I braved the (one inch of) snow last week and attended a nighttime meeting at the high school.
About eighty of the employees went in all to hear a visiting consultant speak about school safety. I dreaded hearing about metal detectors and police patrols and making our schools resemble prisons so that a mom coming to bring cupcakes would get frisked or something.
Instead, this woman talked about mental health. About warning signs that a child might have suicidal thoughts as early as first grade. About tiny signals they give that all is not well.
I sat up and listened, you can bet.
A lot of the talk was about cyberbullying and how this generation forms their identity largely around what their online associates say about them and how they feel compelled to check it constantly to see who they are. This virtual identity building (and destruction) can compress the years of suicidal thoughts during which we can intervene into a matter of months or even weeks if bullying escalates to make life so unlivable.
I wanted to flee the room and get on ItGetsBetter immediately because I love me some It Gets Better. And it's NEEDED.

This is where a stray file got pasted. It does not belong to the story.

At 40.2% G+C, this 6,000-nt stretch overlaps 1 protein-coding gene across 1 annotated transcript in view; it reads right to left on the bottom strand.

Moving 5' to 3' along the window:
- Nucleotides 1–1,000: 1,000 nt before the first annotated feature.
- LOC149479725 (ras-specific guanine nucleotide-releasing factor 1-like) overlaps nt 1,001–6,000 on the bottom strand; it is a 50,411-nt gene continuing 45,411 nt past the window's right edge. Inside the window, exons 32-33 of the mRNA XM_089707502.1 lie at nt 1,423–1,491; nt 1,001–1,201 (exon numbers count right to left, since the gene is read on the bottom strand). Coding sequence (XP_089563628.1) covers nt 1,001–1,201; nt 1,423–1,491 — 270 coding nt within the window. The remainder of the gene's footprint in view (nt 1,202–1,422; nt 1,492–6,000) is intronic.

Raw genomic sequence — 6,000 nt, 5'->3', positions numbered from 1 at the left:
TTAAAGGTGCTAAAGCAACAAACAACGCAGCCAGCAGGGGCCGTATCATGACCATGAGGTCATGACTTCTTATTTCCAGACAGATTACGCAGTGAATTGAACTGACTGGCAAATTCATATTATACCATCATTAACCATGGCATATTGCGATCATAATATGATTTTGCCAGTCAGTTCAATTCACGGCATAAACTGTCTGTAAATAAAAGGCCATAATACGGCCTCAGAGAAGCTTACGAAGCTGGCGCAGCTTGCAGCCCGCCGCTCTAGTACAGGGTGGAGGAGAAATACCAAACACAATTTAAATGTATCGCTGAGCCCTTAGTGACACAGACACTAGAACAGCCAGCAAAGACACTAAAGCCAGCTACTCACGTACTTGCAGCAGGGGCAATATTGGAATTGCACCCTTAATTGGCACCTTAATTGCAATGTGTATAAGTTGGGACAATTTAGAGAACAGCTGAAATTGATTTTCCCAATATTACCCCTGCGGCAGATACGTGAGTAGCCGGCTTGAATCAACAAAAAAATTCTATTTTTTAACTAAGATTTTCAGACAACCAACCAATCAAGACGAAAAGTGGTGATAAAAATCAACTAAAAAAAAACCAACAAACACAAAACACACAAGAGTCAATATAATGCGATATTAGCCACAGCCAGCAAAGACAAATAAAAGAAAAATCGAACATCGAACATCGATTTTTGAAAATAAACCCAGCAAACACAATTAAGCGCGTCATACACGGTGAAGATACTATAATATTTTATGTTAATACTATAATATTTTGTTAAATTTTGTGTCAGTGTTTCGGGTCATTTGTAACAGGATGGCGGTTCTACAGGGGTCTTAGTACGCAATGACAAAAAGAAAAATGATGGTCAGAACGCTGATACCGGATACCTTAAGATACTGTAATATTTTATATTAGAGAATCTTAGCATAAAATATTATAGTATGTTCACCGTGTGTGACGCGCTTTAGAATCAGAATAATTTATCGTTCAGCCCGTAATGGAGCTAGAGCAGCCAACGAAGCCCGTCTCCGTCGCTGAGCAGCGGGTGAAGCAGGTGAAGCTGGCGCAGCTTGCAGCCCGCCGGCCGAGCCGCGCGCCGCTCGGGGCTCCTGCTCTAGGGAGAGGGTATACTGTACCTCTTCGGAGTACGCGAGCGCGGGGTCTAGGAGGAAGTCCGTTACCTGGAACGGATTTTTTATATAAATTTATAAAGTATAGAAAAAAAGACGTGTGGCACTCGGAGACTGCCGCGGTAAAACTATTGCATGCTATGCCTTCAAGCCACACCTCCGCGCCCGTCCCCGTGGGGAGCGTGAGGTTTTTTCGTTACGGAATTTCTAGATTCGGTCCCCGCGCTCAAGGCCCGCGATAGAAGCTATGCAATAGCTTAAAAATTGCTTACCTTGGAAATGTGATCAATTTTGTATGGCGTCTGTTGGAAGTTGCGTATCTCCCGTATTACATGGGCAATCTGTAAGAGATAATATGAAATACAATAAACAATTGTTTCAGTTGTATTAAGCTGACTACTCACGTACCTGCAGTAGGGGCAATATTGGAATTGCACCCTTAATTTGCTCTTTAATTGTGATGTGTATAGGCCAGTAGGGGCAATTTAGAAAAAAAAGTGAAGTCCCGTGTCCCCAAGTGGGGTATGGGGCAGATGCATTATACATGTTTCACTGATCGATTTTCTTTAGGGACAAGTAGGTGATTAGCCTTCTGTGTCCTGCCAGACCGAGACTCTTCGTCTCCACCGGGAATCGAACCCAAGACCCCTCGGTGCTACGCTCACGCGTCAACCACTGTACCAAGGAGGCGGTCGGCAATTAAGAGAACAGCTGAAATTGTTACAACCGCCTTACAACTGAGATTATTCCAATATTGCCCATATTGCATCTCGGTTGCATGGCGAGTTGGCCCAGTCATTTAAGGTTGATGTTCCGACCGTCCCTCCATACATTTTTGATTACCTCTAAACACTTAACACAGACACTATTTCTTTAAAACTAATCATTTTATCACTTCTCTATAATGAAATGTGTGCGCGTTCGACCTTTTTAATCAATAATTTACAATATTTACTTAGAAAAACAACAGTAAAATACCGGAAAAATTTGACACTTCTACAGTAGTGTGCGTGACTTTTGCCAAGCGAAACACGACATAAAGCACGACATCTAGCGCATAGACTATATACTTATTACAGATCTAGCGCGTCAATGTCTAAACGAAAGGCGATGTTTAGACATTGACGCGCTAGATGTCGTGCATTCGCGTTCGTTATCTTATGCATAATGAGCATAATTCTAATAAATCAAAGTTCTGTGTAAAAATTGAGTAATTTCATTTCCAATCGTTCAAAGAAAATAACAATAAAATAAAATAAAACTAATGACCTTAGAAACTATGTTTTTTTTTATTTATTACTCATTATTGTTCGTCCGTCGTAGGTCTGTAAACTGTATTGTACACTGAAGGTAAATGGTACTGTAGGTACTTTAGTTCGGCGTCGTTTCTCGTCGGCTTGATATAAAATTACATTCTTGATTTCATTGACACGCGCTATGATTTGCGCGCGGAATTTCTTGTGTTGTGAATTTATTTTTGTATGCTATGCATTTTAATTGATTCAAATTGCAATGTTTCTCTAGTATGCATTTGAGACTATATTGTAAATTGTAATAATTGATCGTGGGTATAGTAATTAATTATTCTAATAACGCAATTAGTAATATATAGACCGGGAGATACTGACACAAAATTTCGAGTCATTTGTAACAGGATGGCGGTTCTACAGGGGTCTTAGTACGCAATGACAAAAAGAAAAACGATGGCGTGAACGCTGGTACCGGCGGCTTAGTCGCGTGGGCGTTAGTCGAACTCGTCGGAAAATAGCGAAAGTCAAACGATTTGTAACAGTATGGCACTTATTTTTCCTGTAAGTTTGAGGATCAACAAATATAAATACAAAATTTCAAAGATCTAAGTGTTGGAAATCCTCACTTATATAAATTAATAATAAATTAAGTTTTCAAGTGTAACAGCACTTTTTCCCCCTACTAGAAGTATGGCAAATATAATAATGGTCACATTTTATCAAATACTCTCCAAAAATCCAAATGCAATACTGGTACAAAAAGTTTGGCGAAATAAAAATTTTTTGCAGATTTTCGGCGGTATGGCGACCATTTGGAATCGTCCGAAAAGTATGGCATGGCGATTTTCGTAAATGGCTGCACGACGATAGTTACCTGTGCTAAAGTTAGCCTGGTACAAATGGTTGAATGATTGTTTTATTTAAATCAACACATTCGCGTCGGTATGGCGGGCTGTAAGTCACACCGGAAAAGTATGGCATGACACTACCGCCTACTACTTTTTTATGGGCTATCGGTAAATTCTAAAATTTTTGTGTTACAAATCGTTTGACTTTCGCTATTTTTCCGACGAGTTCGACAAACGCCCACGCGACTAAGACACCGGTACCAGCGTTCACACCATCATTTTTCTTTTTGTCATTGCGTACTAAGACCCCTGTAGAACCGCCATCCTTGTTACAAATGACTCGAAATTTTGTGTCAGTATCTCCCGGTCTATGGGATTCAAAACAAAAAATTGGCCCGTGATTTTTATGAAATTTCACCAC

The part that caught my attention most was the fact that suicidal thought tend to become more serious ina predictable arc. Like "I could just kill myself. Then that teacher/kid/parent would be sorry" is followed by "I could kill myself with mom's pills/dad's gun" and then they start visiting the item, fixing it in their minds, and then they take it to their room for opportunity and they rehearse by holding it in their hand. Like that. Once they fantasize about the item enough that they become literally disoriented to look up and find themselves in class, not on their bed with a gun, it's the danger zone.
There's a kid in my class who threatens to hurt him/herself. There's another to scratches his/her own arm hard when angry. It's time for me to know these things.
So I'm asking the creepy dark question. How many of you remember having suicidal thoughts? How old were you? What helped? And what did you imagine?
I was fifteen. I imagined driving my truck off a bridge, thinking it would be nice to just drown. I parked on the bridge a few times but never tried. It stopped around the time I started college, as did the eating disorder and other forms of self-punishment.